Tuesday, 14 May 2013
Why do I run and what do you do after 100kms?
I never thought I’d be the one to write ANYTHING about the “pleasures” of running. And I’m not being flippant here, but only a few short years ago the concept of pleasure and exercise being written in the same sentence was a foreign concept to me.
Of course I’m now a different person, as a lot of my previous blog posts point out I am in no way a fast runner, I’ll never be competitive in a race style format, but where I am competitive is in beating my own demons, pushing myself either faster, harder or further, doing runs up hills, whilst howling winds prevail, whilst it rains. All of these examples are part of my greater mental and physical development.
As I mentioned in my post Cadbury marathon blog entry, the training and the event itself took great psychological as well as physical training. Those mental aspects are something you can take into your broader everyday life, and I can guarantee you the lead up as well as the participation in the 100km trailwalk event took mental stamina the size of which I had not conquered before. I must have had about five or six instances where I thought long and hard about pulling out of the event – at no stage were any of these doubts physically related, they were more about the extraordinary commitment of time and effort, arranging charity events, being the sole conduit back into the organisers, and a number of other issues. What actually transpired after those periods of doubt was a serious self-talk about the fact that I had enormous support, both financially and physically, by other close friends, family and colleagues. We also had raised close to $7,000 for people who are significantly less fortunate than myself, so what was a few internal conflicts compared to the potential gift we would be giving others?
So what has this massive preamble have to do with the simple pleasures of running? I think it's more the aspect of running being a selfish pursuit, it is generally not team based, you run for your own reasons alone. As mentioned above I do it to push myself, to challenge myself, to undertake another journey of self-discovery, to change my perspectives, my priorities, my possibilities. Me, me, me – a tad selfish really.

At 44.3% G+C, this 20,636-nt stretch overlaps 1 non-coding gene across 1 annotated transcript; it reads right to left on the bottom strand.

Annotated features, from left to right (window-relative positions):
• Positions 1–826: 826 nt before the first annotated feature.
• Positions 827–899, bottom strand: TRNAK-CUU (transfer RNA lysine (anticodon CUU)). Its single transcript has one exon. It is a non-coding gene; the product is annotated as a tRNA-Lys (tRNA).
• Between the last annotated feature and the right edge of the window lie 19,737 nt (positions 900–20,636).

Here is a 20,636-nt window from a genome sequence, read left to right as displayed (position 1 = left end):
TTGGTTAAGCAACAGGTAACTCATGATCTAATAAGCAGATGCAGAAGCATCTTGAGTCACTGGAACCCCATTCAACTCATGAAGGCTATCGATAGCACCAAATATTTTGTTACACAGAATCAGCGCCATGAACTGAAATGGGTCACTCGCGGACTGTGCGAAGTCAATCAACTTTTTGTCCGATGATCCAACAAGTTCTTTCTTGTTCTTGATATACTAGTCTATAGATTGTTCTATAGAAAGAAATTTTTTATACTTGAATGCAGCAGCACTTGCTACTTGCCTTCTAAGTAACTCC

But interestingly enough I also enjoy the ability to work with others who are starting their own journey or need help somewhere along the way of their long lived experience. I love being able to offer some assistance to anybody out there who is discovering their own pleasures in running, when I first started I received heaps of encouragement (and continue to do so) and I now think that I personally have a duty to offer somebody else the same sort of support somebody once offered me. So a pair of shorts, a pair of socks, a top (not mandatory) and a pair of runners and all of a sudden I’m a different human being – quite a transformation I suppose.
This leads me to my next challenge – I was intending to run the Barossa Marathon on 26 May however the recovery from Trailwalker has not been ideal so that idea was replaced with the plan to run the half marathon at the same event. In the last few weeks I have slowly started the training and again putting more miles into the legs to get me to that event, even though a 5km run 7 days after the 100km exertions was probably one of the hardest I’ve ever conquered. This time around though, the training is purely a physical challenge as I can guarantee you 100% if you can run a full marathon or if you can walk 100kms (on trails) without a break, you have the mental toughness and stamina required to pump out 21 kms, it is now simply a case of my body being able to follow the head. But to be honest the individuality of running, the ability to push yourself and only yourself is probably a bit too lonely a pursuit for me to be heading 729kms by road to punch out a 21km run. The camaraderie will not be there – not saying I won’t know anybody there, I actually will, but that joint journey of discovery, the sense of achieving something together won’t be - so that venue’s off the agenda too. Why waste your time experiencing something if you’re not going to enjoy it, celebrate it? Better planning in 2014 will see me in the Barossa for a few days, sampling the local produce and relaxing beside a pool after knocking over 42kms amongst the autumn leaves on the vines.
Interim plans now consist of the Emer Casey Foundation fun run around Monash University in Clayton, an event that I ran in last year and one that is asymmetrical opposite of “selfish”, an event where funds are raised for Ovarian Cancer Research, where there are people lining the route laughing and cheering you on in a community sense, where bands mingle with the runners playing lively Irish tunes, where you finish to the smells of a communal BBQ, where a sense of doing this for somebody else is the prime driver. Yep I’m revisiting my roots again, and going back to the simple pleasures of why I run.
The following weekend I’ll take that another step further and take on a small part of the Mt Macedon event (probably 10kms, but maybe 30kms), yep another trail event, again for the simple pleasures. Back in November I ran the half marathon at Marysville (the small mountain community devastated by bushfires back in 2009) and reading my post from that event I wrote that “the fun was out of this world, the community feel, the friendliness, the scenery, the trails, the whole weekend was an amazing experience”. So I’m going to do my best, with a bunch of close running friends, to relive that experience – yes I’m going to simply enjoy the running.